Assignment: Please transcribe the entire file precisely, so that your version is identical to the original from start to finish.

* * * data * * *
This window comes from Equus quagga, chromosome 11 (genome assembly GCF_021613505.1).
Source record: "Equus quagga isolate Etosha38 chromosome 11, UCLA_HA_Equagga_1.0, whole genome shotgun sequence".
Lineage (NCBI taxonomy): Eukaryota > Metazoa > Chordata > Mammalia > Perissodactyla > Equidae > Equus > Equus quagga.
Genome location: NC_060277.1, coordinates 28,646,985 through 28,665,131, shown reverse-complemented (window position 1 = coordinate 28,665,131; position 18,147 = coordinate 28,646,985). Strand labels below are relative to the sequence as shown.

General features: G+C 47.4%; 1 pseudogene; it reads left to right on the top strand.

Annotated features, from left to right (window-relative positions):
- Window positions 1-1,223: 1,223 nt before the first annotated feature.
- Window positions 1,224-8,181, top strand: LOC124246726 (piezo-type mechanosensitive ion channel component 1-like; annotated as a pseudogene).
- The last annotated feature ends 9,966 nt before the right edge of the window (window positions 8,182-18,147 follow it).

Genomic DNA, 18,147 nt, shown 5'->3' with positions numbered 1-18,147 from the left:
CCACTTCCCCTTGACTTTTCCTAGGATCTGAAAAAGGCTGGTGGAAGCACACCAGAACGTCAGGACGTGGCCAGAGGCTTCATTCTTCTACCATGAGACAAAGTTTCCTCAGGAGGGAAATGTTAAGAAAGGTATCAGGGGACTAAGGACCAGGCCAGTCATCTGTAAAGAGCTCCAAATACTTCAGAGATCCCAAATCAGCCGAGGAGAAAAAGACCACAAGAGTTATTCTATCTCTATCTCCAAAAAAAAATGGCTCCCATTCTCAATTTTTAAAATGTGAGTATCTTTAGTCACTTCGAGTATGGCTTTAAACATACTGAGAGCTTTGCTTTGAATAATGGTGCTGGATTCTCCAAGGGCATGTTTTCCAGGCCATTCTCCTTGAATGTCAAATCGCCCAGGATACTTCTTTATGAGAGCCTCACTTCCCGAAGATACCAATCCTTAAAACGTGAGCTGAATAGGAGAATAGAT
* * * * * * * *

This window comes from Equus quagga, chromosome 11 (genome assembly GCF_021613505.1).
Source record: "Equus quagga isolate Etosha38 chromosome 11, UCLA_HA_Equagga_1.0, whole genome shotgun sequence".
Lineage (NCBI taxonomy): Eukaryota > Metazoa > Chordata > Mammalia > Perissodactyla > Equidae > Equus > Equus quagga.
Genome location: NC_060277.1, coordinates 28,646,985 through 28,665,131, shown reverse-complemented (window position 1 = coordinate 28,665,131; position 18,147 = coordinate 28,646,985). Strand labels below are relative to the sequence as shown.

General features: G+C 47.4%; 1 pseudogene; it reads left to right on the top strand.

Annotated features, from left to right (window-relative positions):
- Window positions 1-1,223: 1,223 nt before the first annotated feature.
- Window positions 1,224-8,181, top strand: LOC124246726 (piezo-type mechanosensitive ion channel component 1-like; annotated as a pseudogene).
- The last annotated feature ends 9,966 nt before the right edge of the window (window positions 8,182-18,147 follow it).

Genomic DNA, 18,147 nt, shown 5'->3' with positions numbered 1-18,147 from the left:
CCACTTCCCCTTGACTTTTCCTAGGATCTGAAAAAGGCTGGTGGAAGCACACCAGAACGTCAGGACGTGGCCAGAGGCTTCATTCTTCTACCATGAGACAAAGTTTCCTCAGGAGGGAAATGTTAAGAAAGGTATCAGGGGACTAAGGACCAGGCCAGTCATCTGTAAAGAGCTCCAAATACTTCAGAGATCCCAAATCAGCCGAGGAGAAAAAGACCACAAGAGTTATTCTATCTCTATCTCCAAAAAAAAATGGCTCCCATTCTCAATTTTTAAAATGTGAGTATCTTTAGTCACTTCGAGTATGGCTTTAAACATACTGAGAGCTTTGCTTTGAATAATGGTGCTGGATTCTCCAAGGGCATGTTTTCCAGGCCATTCTCCTTGAATGTCAAATCGCCCAGGATACTTCTTTATGAGAGCCTCACTTCCCGAAGATACCAATCCTTAAAACGTGAGCTGAATAGGAGAATAGAT